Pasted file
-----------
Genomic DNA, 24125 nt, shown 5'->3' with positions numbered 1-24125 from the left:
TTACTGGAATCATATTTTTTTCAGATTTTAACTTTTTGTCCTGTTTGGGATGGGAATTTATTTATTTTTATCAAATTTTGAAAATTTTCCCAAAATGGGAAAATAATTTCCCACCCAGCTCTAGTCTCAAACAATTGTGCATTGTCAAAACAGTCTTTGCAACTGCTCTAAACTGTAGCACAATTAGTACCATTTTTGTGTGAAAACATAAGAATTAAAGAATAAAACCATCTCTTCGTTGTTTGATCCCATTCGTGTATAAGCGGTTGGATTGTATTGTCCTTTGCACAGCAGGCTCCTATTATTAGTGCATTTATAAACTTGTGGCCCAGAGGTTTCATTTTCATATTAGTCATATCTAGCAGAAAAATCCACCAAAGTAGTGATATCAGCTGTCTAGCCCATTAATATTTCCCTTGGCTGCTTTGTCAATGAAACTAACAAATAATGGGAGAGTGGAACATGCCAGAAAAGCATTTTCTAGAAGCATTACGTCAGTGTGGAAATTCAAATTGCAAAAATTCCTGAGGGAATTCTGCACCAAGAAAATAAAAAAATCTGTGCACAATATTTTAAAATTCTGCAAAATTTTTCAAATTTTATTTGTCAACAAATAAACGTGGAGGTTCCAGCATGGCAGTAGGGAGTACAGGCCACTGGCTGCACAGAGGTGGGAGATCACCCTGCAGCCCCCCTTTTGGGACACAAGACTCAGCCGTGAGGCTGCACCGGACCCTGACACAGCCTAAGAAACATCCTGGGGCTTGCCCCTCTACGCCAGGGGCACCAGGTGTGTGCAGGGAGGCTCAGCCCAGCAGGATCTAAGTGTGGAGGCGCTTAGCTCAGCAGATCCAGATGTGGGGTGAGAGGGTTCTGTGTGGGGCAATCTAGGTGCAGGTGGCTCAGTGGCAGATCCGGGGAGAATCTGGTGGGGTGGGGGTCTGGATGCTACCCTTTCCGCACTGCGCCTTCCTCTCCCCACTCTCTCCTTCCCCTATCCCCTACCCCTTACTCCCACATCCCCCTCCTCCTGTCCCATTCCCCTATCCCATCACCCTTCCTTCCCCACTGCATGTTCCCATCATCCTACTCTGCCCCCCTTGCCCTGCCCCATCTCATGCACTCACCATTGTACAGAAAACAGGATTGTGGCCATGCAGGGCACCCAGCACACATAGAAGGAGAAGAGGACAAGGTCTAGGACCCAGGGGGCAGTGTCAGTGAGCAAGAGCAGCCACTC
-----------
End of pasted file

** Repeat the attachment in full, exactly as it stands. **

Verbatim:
Genomic DNA, 24125 nt, shown 5'->3' with positions numbered 1-24125 from the left:
TTACTGGAATCATATTTTTTTCAGATTTTAACTTTTTGTCCTGTTTGGGATGGGAATTTATTTATTTTTATCAAATTTTGAAAATTTTCCCAAAATGGGAAAATAATTTCCCACCCAGCTCTAGTCTCAAACAATTGTGCATTGTCAAAACAGTCTTTGCAACTGCTCTAAACTGTAGCACAATTAGTACCATTTTTGTGTGAAAACATAAGAATTAAAGAATAAAACCATCTCTTCGTTGTTTGATCCCATTCGTGTATAAGCGGTTGGATTGTATTGTCCTTTGCACAGCAGGCTCCTATTATTAGTGCATTTATAAACTTGTGGCCCAGAGGTTTCATTTTCATATTAGTCATATCTAGCAGAAAAATCCACCAAAGTAGTGATATCAGCTGTCTAGCCCATTAATATTTCCCTTGGCTGCTTTGTCAATGAAACTAACAAATAATGGGAGAGTGGAACATGCCAGAAAAGCATTTTCTAGAAGCATTACGTCAGTGTGGAAATTCAAATTGCAAAAATTCCTGAGGGAATTCTGCACCAAGAAAATAAAAAAATCTGTGCACAATATTTTAAAATTCTGCAAAATTTTTCAAATTTTATTTGTCAACAAATAAACGTGGAGGTTCCAGCATGGCAGTAGGGAGTACAGGCCACTGGCTGCACAGAGGTGGGAGATCACCCTGCAGCCCCCCTTTTGGGACACAAGACTCAGCCGTGAGGCTGCACCGGACCCTGACACAGCCTAAGAAACATCCTGGGGCTTGCCCCTCTACGCCAGGGGCACCAGGTGTGTGCAGGGAGGCTCAGCCCAGCAGGATCTAAGTGTGGAGGCGCTTAGCTCAGCAGATCCAGATGTGGGGTGAGAGGGTTCTGTGTGGGGCAATCTAGGTGCAGGTGGCTCAGTGGCAGATCCGGGGAGAATCTGGTGGGGTGGGGGTCTGGATGCTACCCTTTCCGCACTGCGCCTTCCTCTCCCCACTCTCTCCTTCCCCTATCCCCTACCCCTTACTCCCACATCCCCCTCCTCCTGTCCCATTCCCCTATCCCATCACCCTTCCTTCCCCACTGCATGTTCCCATCATCCTACTCTGCCCCCCTTGCCCTGCCCCATCTCATGCACTCACCATTGTACAGAAAACAGGATTGTGGCCATGCAGGGCACCCAGCACACATAGAAGGAGAAGAGGACAAGGTCTAGGACCCAGGGGGCAGTGTCAGTGAGCAAGAGCAGCCACTC